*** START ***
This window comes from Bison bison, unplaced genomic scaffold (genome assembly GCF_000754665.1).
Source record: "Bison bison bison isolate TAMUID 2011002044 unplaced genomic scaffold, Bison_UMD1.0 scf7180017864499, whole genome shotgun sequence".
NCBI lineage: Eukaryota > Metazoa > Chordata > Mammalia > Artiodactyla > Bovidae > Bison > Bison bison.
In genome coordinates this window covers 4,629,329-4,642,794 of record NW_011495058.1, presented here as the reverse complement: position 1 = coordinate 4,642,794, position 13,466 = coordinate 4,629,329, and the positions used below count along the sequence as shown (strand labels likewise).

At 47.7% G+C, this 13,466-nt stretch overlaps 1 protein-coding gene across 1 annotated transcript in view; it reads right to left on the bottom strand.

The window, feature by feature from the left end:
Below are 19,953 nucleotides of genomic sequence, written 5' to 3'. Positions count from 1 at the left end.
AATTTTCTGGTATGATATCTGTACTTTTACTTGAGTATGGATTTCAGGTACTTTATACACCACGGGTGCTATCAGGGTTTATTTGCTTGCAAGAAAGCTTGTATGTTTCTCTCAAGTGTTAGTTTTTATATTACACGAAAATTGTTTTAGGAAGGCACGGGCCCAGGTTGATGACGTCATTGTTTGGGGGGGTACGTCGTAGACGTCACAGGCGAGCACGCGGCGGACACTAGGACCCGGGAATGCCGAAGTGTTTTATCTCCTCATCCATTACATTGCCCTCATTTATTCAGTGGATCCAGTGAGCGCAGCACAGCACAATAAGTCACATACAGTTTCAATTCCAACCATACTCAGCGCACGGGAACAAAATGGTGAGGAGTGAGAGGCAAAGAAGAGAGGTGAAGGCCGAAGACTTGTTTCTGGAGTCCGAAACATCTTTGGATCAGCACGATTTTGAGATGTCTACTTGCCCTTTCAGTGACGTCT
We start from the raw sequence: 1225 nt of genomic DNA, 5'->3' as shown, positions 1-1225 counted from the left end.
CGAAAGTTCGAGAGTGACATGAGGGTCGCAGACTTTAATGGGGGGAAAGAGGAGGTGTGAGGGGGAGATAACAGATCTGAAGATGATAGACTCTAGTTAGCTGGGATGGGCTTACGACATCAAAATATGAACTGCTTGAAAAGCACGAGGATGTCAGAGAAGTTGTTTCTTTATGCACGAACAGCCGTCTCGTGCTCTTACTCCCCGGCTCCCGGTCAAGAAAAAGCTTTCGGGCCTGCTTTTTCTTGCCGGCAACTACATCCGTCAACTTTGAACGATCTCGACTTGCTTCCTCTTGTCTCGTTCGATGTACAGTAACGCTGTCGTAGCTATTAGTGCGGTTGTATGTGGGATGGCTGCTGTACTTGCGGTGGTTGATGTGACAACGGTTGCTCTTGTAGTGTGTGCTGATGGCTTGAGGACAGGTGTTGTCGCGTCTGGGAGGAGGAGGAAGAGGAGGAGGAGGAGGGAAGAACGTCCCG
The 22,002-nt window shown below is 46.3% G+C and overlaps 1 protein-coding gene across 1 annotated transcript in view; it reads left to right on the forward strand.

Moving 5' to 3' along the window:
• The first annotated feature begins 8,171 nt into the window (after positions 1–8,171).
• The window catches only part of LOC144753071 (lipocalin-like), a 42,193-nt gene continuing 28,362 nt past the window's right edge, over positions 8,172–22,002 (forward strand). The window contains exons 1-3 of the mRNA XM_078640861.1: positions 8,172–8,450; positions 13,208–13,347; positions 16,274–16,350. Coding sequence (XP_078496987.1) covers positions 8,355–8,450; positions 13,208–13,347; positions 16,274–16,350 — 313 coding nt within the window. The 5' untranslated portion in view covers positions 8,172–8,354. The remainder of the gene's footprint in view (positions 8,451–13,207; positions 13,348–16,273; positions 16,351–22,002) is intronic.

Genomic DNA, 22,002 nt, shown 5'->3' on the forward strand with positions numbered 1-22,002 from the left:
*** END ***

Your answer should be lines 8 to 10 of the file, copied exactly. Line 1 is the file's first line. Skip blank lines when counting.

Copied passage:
AATTTTCTGGTATGATATCTGTACTTTTACTTGAGTATGGATTTCAGGTACTTTATACACCACGGGTGCTATCAGGGTTTATTTGCTTGCAAGAAAGCTTGTATGTTTCTCTCAAGTGTTAGTTTTTATATTACACGAAAATTGTTTTAGGAAGGCACGGGCCCAGGTTGATGACGTCATTGTTTGGGGGGGTACGTCGTAGACGTCACAGGCGAGCACGCGGCGGACACTAGGACCCGGGAATGCCGAAGTGTTTTATCTCCTCATCCATTACATTGCCCTCATTTATTCAGTGGATCCAGTGAGCGCAGCACAGCACAATAAGTCACATACAGTTTCAATTCCAACCATACTCAGCGCACGGGAACAAAATGGTGAGGAGTGAGAGGCAAAGAAGAGAGGTGAAGGCCGAAGACTTGTTTCTGGAGTCCGAAACATCTTTGGATCAGCACGATTTTGAGATGTCTACTTGCCCTTTCAGTGACGTCT
We start from the raw sequence: 1225 nt of genomic DNA, 5'->3' as shown, positions 1-1225 counted from the left end.
CGAAAGTTCGAGAGTGACATGAGGGTCGCAGACTTTAATGGGGGGAAAGAGGAGGTGTGAGGGGGAGATAACAGATCTGAAGATGATAGACTCTAGTTAGCTGGGATGGGCTTACGACATCAAAATATGAACTGCTTGAAAAGCACGAGGATGTCAGAGAAGTTGTTTCTTTATGCACGAACAGCCGTCTCGTGCTCTTACTCCCCGGCTCCCGGTCAAGAAAAAGCTTTCGGGCCTGCTTTTTCTTGCCGGCAACTACATCCGTCAACTTTGAACGATCTCGACTTGCTTCCTCTTGTCTCGTTCGATGTACAGTAACGCTGTCGTAGCTATTAGTGCGGTTGTATGTGGGATGGCTGCTGTACTTGCGGTGGTTGATGTGACAACGGTTGCTCTTGTAGTGTGTGCTGATGGCTTGAGGACAGGTGTTGTCGCGTCTGGGAGGAGGAGGAAGAGGAGGAGGAGGAGGGAAGAACGTCCCG